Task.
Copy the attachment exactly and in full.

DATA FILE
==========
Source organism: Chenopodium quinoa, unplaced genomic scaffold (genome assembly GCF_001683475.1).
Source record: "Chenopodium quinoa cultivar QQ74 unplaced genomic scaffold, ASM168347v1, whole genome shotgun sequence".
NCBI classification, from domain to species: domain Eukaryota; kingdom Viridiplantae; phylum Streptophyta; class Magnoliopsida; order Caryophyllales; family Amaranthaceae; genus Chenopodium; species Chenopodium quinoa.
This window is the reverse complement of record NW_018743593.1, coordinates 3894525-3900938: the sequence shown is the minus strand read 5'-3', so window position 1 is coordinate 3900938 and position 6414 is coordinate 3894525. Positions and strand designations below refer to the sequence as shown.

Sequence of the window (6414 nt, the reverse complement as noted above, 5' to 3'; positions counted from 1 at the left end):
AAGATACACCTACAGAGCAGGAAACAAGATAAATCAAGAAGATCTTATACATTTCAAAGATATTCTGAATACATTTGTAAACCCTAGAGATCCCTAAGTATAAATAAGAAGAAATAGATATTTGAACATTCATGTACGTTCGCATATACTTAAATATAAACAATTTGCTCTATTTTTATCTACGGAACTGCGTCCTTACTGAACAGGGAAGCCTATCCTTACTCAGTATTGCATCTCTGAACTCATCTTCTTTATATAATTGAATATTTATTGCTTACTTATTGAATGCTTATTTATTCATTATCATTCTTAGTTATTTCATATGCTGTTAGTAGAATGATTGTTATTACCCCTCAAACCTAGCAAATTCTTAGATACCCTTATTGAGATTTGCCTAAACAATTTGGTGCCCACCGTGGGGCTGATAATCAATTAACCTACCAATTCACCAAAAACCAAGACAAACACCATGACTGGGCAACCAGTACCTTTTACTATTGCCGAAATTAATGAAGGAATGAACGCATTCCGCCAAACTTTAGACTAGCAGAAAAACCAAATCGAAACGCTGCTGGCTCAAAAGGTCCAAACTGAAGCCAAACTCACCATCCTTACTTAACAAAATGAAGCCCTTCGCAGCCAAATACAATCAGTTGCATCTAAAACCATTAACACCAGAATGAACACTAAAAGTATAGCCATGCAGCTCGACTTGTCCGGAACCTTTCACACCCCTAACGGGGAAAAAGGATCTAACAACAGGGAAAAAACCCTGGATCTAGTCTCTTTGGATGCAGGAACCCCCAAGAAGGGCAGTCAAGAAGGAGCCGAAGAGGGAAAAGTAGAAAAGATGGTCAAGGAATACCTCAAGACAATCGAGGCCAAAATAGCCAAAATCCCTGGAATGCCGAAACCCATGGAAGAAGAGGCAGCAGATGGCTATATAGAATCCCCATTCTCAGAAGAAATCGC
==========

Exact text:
Source organism: Chenopodium quinoa, unplaced genomic scaffold (genome assembly GCF_001683475.1).
Source record: "Chenopodium quinoa cultivar QQ74 unplaced genomic scaffold, ASM168347v1, whole genome shotgun sequence".
NCBI classification, from domain to species: domain Eukaryota; kingdom Viridiplantae; phylum Streptophyta; class Magnoliopsida; order Caryophyllales; family Amaranthaceae; genus Chenopodium; species Chenopodium quinoa.
This window is the reverse complement of record NW_018743593.1, coordinates 3894525-3900938: the sequence shown is the minus strand read 5'-3', so window position 1 is coordinate 3900938 and position 6414 is coordinate 3894525. Positions and strand designations below refer to the sequence as shown.

Sequence of the window (6414 nt, the reverse complement as noted above, 5' to 3'; positions counted from 1 at the left end):
AAGATACACCTACAGAGCAGGAAACAAGATAAATCAAGAAGATCTTATACATTTCAAAGATATTCTGAATACATTTGTAAACCCTAGAGATCCCTAAGTATAAATAAGAAGAAATAGATATTTGAACATTCATGTACGTTCGCATATACTTAAATATAAACAATTTGCTCTATTTTTATCTACGGAACTGCGTCCTTACTGAACAGGGAAGCCTATCCTTACTCAGTATTGCATCTCTGAACTCATCTTCTTTATATAATTGAATATTTATTGCTTACTTATTGAATGCTTATTTATTCATTATCATTCTTAGTTATTTCATATGCTGTTAGTAGAATGATTGTTATTACCCCTCAAACCTAGCAAATTCTTAGATACCCTTATTGAGATTTGCCTAAACAATTTGGTGCCCACCGTGGGGCTGATAATCAATTAACCTACCAATTCACCAAAAACCAAGACAAACACCATGACTGGGCAACCAGTACCTTTTACTATTGCCGAAATTAATGAAGGAATGAACGCATTCCGCCAAACTTTAGACTAGCAGAAAAACCAAATCGAAACGCTGCTGGCTCAAAAGGTCCAAACTGAAGCCAAACTCACCATCCTTACTTAACAAAATGAAGCCCTTCGCAGCCAAATACAATCAGTTGCATCTAAAACCATTAACACCAGAATGAACACTAAAAGTATAGCCATGCAGCTCGACTTGTCCGGAACCTTTCACACCCCTAACGGGGAAAAAGGATCTAACAACAGGGAAAAAACCCTGGATCTAGTCTCTTTGGATGCAGGAACCCCCAAGAAGGGCAGTCAAGAAGGAGCCGAAGAGGGAAAAGTAGAAAAGATGGTCAAGGAATACCTCAAGACAATCGAGGCCAAAATAGCCAAAATCCCTGGAATGCCGAAACCCATGGAAGAAGAGGCAGCAGATGGCTATATAGAATCCCCATTCTCAGAAGAAATCGC